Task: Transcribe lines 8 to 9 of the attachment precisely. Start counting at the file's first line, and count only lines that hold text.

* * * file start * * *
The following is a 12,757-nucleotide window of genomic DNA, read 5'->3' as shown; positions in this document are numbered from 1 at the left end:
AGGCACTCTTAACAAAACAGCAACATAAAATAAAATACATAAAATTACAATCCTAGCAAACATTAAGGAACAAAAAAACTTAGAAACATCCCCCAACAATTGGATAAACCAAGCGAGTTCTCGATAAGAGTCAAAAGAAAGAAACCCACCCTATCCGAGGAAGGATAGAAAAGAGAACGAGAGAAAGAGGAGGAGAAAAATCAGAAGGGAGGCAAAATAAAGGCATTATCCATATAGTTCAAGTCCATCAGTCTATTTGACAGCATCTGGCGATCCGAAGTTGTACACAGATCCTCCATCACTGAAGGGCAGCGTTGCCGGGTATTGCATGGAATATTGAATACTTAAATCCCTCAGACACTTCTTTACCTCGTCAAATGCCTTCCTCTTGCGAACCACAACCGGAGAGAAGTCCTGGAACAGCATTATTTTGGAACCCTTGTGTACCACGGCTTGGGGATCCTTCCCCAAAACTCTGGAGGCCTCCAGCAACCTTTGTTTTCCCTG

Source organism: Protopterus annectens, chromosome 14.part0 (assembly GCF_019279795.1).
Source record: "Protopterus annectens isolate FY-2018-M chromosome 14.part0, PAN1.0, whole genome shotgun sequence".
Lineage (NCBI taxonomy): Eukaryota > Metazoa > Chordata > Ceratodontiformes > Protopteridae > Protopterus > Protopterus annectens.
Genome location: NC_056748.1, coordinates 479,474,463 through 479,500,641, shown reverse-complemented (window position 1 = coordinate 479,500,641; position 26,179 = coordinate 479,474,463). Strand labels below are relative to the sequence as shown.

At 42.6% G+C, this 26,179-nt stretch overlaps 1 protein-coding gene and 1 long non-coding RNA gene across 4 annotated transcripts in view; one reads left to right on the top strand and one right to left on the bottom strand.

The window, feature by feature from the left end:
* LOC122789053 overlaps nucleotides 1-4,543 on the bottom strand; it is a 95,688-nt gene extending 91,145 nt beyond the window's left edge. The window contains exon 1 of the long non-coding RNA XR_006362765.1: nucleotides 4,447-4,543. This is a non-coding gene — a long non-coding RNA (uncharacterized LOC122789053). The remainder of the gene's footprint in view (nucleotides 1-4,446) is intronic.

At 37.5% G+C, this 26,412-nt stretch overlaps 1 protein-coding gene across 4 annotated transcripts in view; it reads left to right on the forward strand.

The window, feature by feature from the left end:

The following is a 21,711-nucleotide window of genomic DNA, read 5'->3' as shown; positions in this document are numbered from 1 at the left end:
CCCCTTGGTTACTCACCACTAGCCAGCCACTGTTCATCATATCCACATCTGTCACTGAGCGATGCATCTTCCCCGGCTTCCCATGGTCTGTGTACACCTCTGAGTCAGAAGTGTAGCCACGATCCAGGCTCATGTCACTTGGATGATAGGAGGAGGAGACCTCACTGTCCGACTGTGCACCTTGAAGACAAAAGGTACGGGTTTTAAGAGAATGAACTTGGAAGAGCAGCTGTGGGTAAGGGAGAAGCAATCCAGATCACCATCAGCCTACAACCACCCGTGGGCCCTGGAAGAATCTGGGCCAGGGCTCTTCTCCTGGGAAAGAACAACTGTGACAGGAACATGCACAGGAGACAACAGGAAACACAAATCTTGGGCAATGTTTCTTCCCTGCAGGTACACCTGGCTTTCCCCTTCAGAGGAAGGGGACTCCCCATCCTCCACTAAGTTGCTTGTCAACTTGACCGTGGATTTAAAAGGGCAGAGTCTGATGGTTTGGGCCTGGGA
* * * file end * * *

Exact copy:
The window, feature by feature from the left end:
* LOC122789053 overlaps nucleotides 1-4,543 on the bottom strand; it is a 95,688-nt gene extending 91,145 nt beyond the window's left edge. The window contains exon 1 of the long non-coding RNA XR_006362765.1: nucleotides 4,447-4,543. This is a non-coding gene — a long non-coding RNA (uncharacterized LOC122789053). The remainder of the gene's footprint in view (nucleotides 1-4,446) is intronic.